In 1999, he returned to the forefront of the music scene with a brand new album entitled Les poètes descendent dans la rue (Poets Take to the Streets). Nearly sixty years after writing his legendary classic La mer, Trenet proved that he was capable of coming up with fourteen inspired new tracks. Following the success of the album, Trenet returned to the live circuit. His concerts proved a huge success, fans in the audience breaking into rapturous applause.

In 2000 old age began to catch up with Trenet, however, and he was rushed to hospital after suffering a stroke. The singer was forced to spend several weeks in hospital recovering, but by the autumn of that year he was well enough to attend the dress rehearsal of Charles Aznavour's show at the Palais des Congrès.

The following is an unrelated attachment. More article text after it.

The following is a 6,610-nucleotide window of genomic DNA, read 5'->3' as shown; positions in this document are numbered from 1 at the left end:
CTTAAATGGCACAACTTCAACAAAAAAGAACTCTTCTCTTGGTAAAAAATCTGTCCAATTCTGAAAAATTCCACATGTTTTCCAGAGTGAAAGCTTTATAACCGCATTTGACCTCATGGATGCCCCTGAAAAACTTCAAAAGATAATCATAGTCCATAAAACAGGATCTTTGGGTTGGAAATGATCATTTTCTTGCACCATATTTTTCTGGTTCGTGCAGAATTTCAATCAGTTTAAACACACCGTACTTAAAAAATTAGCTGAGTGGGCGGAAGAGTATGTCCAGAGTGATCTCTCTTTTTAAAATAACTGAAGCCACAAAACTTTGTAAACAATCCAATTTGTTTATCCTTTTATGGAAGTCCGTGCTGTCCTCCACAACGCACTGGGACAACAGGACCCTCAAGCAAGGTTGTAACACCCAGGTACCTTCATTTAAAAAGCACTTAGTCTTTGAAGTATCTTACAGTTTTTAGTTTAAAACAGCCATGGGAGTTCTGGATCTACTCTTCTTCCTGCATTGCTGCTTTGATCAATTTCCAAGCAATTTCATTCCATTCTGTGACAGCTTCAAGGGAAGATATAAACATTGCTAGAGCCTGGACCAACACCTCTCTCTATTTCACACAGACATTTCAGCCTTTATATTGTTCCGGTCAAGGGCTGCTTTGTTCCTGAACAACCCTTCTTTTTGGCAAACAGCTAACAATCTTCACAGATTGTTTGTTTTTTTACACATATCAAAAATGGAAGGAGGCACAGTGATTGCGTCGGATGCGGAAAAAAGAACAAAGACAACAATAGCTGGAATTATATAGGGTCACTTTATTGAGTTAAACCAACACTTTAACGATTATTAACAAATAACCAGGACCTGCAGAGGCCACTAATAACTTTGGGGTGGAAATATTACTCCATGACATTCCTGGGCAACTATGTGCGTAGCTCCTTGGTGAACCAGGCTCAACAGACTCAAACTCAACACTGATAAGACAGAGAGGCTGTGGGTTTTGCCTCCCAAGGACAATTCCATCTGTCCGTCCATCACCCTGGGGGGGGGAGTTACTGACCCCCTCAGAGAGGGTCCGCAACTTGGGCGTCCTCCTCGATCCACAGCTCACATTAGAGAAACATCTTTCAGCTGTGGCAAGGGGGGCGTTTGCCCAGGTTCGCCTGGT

However, this was his final public appearance. In November 2000 the Narbonne house in which Trenet was born — which had become 13 Avenue Charles Trenet — was turned into a tiny museum. Visitors were able to view souvenirs from Trenet's childhood and family life, as well as original drafts of the songs which had made his career. Charles Trenet passed away in 2001, in Créteil, France.

Charles Trenet sings Boum in the film La route enchantée/The Enchanted Road (1938). Source: Charles Trenet (YouTube).

Charles Trenet listens to a record of Que reste-t-il de nos amours? in the film La cavalcade des heures/Love Around the Clock (1943). Source: Charles Trenet (YouTube).

Charles Trénet sings La Mer live at the Olympia. Source: Charles Trenet (YouTube).

Sources: DB du Monteil (IMDb),  Wikipedia and IMDb.